"[General Statutes] Sec. 53a-54c. FELONY MURDER. A person is guilty of murder when, acting either alone or with one or more persons, he commits or attempts to commit robbery, burglary, kidnapping, sexual assault in the first degree, sexual assault in the first degree with a firearm, sexual assault in the third degree, sexual assault in the third degree with a firearm escape in the first degree, or escape in the second degree and, in the course of and in furtherance of such crime or of flight therefrom, he, or another participant, if any, causes the death of a person other than one of the participants, except that in any prosecution under this section, in which the defendant was not the only participant in the underlying crime, it shall be an affirmative defense that the defendant: (A) Did not commit the homicidal act or in any way solicit, request, command, importune, cause or aid the commission thereof; and (B) was not armed with a deadly weapon, or any dangerous instrument; and (C) had no reasonable ground to believe that any other participant was armed with such a weapon or instrument; and (D) had no reasonable ground to believe that any other participant intended to engage in conduct likely to result in death or serious physical injury."
"[General Statutes] Sec. 53a-48. CONSPIRACY. RENUNCIATION. (a) A person is guilty of conspiracy when, with intent that conduct constituting a crime be performed, he agrees with one or more persons to engage in or cause the performance of such conduct, and any one of them commits an overt act in pursuance of such conspiracy. "(b) It shall be a defense to a charge of conspiracy that the actor, after conspiring to commit a crime, thwarted the success of the conspiracy, under circumstances manifesting a complete and voluntary renunciation of his criminal purpose." "[General Statutes] Sec. 53a-134. ROBBERY IN THE FIRST DEGREE: CLASS B FELONY. (a) A person is guilty of robbery in the first degree when, in the course of the commission of the crime or of immediate flight therefrom, he or another participant in the crime . . . (4) displays or threatens the use of what he represents by his words or conduct to be a pistol, revolver, rifle, shotgun, machine gun or other firearm; except that in any prosecution under this subdivision, it is an affirmative defense that such pistol, revolver, rifle, shotgun, machine gun or other firearm was not a weapon from which a shot could be discharged. Nothing contained in this subdivision shall constitute a defense to a prosecution for, or preclude a conviction of, robbery in the second degree, robbery in the third degree or any other crime."
On appeal, the defendant claims that this court should grant him a new trial on all of the convictions for the following reasons: (1) the state violated his constitutional rights under Brady v. Maryland, 373 U.S. 83, 83 S.Ct. 1194, 10 L.Ed.2d 215 (1963), by failing to disclose exculpatory evidence; (2) the trial court erred in finding probable cause in light of the fact that the subsequent trial testimony of the state's only eyewitness deviated from his probable cause testimony, and because the state failed to disclose material exculpatory evidence prior to the probable cause hearing; and (3) the trial court's charge to the jury unfairly emphasized the state's evidence to such a degree that there was a reasonable possibility that the jury was misled. We find no error.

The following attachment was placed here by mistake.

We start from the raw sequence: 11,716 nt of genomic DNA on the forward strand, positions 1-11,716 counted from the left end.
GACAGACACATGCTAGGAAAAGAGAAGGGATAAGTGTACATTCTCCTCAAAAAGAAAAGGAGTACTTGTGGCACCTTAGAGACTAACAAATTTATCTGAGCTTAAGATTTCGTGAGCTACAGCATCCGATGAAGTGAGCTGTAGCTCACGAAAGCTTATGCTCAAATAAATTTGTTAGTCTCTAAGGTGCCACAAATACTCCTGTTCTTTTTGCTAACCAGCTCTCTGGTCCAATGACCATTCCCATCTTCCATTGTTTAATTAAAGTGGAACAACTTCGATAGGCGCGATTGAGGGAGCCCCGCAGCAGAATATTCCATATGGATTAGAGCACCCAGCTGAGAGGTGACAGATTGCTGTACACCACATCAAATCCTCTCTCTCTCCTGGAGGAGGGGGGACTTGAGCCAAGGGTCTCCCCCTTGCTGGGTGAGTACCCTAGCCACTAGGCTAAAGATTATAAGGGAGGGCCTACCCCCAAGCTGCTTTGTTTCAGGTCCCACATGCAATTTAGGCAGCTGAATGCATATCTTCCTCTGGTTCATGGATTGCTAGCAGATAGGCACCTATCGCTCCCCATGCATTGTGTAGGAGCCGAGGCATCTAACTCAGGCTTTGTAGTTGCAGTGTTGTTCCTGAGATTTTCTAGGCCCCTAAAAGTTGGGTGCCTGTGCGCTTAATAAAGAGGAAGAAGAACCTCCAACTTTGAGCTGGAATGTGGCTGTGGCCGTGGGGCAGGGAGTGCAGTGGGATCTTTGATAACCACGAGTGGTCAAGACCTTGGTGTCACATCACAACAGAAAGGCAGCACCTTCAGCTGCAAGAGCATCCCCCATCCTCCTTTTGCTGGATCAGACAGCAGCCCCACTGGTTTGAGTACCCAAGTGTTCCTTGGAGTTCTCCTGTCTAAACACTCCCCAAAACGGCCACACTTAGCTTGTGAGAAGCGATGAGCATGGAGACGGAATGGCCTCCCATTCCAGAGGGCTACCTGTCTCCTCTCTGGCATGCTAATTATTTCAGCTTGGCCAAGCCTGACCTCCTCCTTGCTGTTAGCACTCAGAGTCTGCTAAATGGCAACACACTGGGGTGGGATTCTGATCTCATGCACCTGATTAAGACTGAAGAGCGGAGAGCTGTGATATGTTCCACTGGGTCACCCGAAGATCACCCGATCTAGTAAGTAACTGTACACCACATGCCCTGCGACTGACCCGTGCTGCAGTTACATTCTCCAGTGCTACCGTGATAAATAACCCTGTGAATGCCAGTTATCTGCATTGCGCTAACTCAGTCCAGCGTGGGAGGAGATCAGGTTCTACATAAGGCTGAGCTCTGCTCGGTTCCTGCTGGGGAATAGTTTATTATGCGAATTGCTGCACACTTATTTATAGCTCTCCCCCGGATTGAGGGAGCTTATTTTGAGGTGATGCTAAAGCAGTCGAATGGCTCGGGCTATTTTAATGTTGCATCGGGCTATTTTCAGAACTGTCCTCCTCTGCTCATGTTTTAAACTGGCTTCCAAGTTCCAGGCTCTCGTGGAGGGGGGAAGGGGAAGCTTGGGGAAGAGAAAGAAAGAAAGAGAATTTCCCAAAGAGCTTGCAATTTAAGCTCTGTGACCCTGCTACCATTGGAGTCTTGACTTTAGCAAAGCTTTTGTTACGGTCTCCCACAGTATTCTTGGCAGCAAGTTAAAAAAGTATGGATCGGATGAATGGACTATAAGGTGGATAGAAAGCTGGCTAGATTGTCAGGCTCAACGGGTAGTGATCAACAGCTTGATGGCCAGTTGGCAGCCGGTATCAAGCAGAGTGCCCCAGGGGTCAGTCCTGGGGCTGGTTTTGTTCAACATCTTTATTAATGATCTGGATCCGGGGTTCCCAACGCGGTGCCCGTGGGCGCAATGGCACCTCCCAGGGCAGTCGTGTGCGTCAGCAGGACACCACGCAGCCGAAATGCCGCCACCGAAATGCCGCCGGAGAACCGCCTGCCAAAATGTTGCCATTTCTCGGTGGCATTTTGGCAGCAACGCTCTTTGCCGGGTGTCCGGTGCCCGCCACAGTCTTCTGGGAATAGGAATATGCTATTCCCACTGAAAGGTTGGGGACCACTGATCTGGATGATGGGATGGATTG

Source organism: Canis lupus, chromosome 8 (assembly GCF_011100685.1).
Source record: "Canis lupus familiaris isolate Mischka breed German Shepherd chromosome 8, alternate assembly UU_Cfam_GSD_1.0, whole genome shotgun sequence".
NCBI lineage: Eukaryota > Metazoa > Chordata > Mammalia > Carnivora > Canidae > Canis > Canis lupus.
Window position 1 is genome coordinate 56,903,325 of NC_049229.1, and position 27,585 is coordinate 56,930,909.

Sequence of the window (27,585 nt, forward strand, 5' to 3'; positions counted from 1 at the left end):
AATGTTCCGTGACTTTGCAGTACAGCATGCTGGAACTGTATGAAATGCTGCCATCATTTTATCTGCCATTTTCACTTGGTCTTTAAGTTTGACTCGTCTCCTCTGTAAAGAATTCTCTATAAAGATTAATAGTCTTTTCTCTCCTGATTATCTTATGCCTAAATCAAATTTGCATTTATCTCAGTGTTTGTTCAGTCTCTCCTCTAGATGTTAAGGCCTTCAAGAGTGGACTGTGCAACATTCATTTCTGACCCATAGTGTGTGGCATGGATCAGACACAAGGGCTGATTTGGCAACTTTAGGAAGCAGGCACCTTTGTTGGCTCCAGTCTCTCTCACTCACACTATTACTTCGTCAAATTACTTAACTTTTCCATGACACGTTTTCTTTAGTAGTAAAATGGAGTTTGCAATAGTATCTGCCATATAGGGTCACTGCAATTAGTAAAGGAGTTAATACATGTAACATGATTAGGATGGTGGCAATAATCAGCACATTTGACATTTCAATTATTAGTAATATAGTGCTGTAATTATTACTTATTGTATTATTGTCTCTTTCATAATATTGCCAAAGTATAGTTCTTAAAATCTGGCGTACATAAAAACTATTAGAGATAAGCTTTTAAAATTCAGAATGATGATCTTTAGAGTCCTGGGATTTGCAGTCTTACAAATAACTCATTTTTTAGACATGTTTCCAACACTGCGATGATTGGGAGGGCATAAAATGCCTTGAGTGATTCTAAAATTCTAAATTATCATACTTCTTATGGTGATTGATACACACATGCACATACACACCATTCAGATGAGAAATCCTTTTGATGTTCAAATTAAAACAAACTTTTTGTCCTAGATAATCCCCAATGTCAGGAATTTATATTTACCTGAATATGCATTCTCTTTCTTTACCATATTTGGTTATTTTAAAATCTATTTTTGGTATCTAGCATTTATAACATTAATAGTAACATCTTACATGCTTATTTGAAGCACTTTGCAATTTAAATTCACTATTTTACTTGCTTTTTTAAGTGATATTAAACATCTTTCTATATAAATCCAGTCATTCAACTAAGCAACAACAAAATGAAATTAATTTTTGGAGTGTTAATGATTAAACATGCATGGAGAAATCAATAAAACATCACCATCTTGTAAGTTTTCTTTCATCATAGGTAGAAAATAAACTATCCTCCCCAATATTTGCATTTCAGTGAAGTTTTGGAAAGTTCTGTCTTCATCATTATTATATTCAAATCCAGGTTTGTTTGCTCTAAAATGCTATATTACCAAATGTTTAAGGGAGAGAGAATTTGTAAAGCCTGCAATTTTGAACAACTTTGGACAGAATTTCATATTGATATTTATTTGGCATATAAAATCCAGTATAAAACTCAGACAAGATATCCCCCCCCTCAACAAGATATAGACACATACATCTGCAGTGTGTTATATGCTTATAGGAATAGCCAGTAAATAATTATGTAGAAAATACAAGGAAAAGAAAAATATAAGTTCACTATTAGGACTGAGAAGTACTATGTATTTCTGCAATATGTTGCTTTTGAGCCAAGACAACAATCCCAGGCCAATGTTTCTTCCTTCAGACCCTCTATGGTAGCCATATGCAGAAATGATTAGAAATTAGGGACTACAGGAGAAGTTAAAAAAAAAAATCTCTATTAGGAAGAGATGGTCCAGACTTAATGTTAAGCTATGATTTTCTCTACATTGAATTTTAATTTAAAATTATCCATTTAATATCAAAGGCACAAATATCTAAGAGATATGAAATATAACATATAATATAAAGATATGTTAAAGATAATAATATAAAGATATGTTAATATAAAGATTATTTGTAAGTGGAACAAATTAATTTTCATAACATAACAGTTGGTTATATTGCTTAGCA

In his brief the defendant asserts, as a separate issue, that the trial court erred in failing to grant his petition for a new trial pursuant to General Statutes 52-270. The defendant conceded at oral argument, however, that this issue is indistinguishable from the Brady issue addressed above.
In regard to the murder of Gaspar Munoz, the jury could reasonably have found the following facts. At approximately 10 p.m., on February 27, 1984, Munoz left his cousin's home in Bloomfield. At 10:30 p.m., Munoz stopped his car at a Connecticut Bank and Trust office on Farmington Avenue in Hartford to use an automated teller machine. At the same time that Munoz was using the teller machine, the defendant, Ronnie Walker, Keith Johnson and Tyrone "Cowboy" Carmichael were riding along Farmington Avenue in Ronnie Walker's car with the avowed purpose of committing a robbery. When the occupants of the car noticed Munoz at the teller machine, the defendant told Ronnie Walker to pull over. The defendant and Carmichael then exited the car, grabbed Munoz from behind and took his money. They put Munoz in his own car and told Ronnie Walker to follow them in his car. The defendant drove Munoz to the area of Mark Twain Drive in Hartford. At this point, the defendant and Carmichael dragged Munoz out of his car and into a wooded area. The defendant then fatally shot Munoz in the back of the head.
In regard to the murder of Leon Walker, the jury could reasonably have found the following facts. In the early morning hours of March 19, 1984, Leon Walker was on duty as a cab driver for the Yellow Cab Company. At approximately 3:15 a.m. the company received a call from someone who wanted to be picked up at Hillside and Bonner Streets in Hartford and brought to Barbour Street in Hartford. The cab company dispatcher sent Leon Walker to respond to this call. At some point thereafter, the defendant and Johnson got into Leon Walker's cab. Ronnie Walker followed the cab in his car as the cab proceeded to the area of Pope Park in Hartford. In Pope Park, the cab stopped, and the defendant, Johnson and Leon Walker all got out. The defendant then threw Leon Walker against the cab. Leon Walker attempted to run. The defendant chased and caught him, however, and threw him against a fence. The defendant then fatally shot Leon Walker in the back of the head. The defendant and Johnson thereafter removed a cigar box from Leon Walker's cab, and returned to Ronnie Walker's car, whereupon the three men drove away.